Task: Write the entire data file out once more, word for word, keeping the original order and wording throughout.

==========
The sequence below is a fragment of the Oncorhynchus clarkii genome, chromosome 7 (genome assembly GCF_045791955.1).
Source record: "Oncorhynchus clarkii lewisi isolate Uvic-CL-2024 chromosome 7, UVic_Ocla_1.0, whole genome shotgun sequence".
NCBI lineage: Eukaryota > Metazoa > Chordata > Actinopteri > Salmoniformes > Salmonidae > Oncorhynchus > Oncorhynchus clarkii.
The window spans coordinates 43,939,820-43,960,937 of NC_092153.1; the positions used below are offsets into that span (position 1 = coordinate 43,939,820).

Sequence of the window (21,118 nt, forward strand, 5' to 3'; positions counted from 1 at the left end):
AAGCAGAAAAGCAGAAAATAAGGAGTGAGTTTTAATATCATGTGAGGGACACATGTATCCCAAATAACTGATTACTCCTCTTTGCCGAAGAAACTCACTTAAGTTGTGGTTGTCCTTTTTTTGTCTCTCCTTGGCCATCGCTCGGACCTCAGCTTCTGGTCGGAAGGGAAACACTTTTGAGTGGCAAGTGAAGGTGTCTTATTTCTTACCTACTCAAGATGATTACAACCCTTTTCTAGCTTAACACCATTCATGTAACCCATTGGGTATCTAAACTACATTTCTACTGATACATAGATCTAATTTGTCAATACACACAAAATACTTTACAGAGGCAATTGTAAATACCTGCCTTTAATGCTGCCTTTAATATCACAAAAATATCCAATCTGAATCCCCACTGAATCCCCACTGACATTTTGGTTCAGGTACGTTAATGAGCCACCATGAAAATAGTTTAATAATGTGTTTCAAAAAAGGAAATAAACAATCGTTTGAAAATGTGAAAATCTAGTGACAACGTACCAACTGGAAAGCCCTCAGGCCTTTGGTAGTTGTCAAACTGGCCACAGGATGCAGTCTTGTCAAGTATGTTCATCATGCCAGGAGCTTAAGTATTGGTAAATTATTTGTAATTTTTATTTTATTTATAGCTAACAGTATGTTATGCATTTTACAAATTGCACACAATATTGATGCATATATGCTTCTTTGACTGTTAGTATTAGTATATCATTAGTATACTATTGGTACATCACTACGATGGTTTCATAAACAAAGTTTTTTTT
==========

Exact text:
The sequence below is a fragment of the Oncorhynchus clarkii genome, chromosome 7 (genome assembly GCF_045791955.1).
Source record: "Oncorhynchus clarkii lewisi isolate Uvic-CL-2024 chromosome 7, UVic_Ocla_1.0, whole genome shotgun sequence".
NCBI lineage: Eukaryota > Metazoa > Chordata > Actinopteri > Salmoniformes > Salmonidae > Oncorhynchus > Oncorhynchus clarkii.
The window spans coordinates 43,939,820-43,960,937 of NC_092153.1; the positions used below are offsets into that span (position 1 = coordinate 43,939,820).

Sequence of the window (21,118 nt, forward strand, 5' to 3'; positions counted from 1 at the left end):
AAGCAGAAAAGCAGAAAATAAGGAGTGAGTTTTAATATCATGTGAGGGACACATGTATCCCAAATAACTGATTACTCCTCTTTGCCGAAGAAACTCACTTAAGTTGTGGTTGTCCTTTTTTTGTCTCTCCTTGGCCATCGCTCGGACCTCAGCTTCTGGTCGGAAGGGAAACACTTTTGAGTGGCAAGTGAAGGTGTCTTATTTCTTACCTACTCAAGATGATTACAACCCTTTTCTAGCTTAACACCATTCATGTAACCCATTGGGTATCTAAACTACATTTCTACTGATACATAGATCTAATTTGTCAATACACACAAAATACTTTACAGAGGCAATTGTAAATACCTGCCTTTAATGCTGCCTTTAATATCACAAAAATATCCAATCTGAATCCCCACTGAATCCCCACTGACATTTTGGTTCAGGTACGTTAATGAGCCACCATGAAAATAGTTTAATAATGTGTTTCAAAAAAGGAAATAAACAATCGTTTGAAAATGTGAAAATCTAGTGACAACGTACCAACTGGAAAGCCCTCAGGCCTTTGGTAGTTGTCAAACTGGCCACAGGATGCAGTCTTGTCAAGTATGTTCATCATGCCAGGAGCTTAAGTATTGGTAAATTATTTGTAATTTTTATTTTATTTATAGCTAACAGTATGTTATGCATTTTACAAATTGCACACAATATTGATGCATATATGCTTCTTTGACTGTTAGTATTAGTATATCATTAGTATACTATTGGTACATCACTACGATGGTTTCATAAACAAAGTTTTTTTT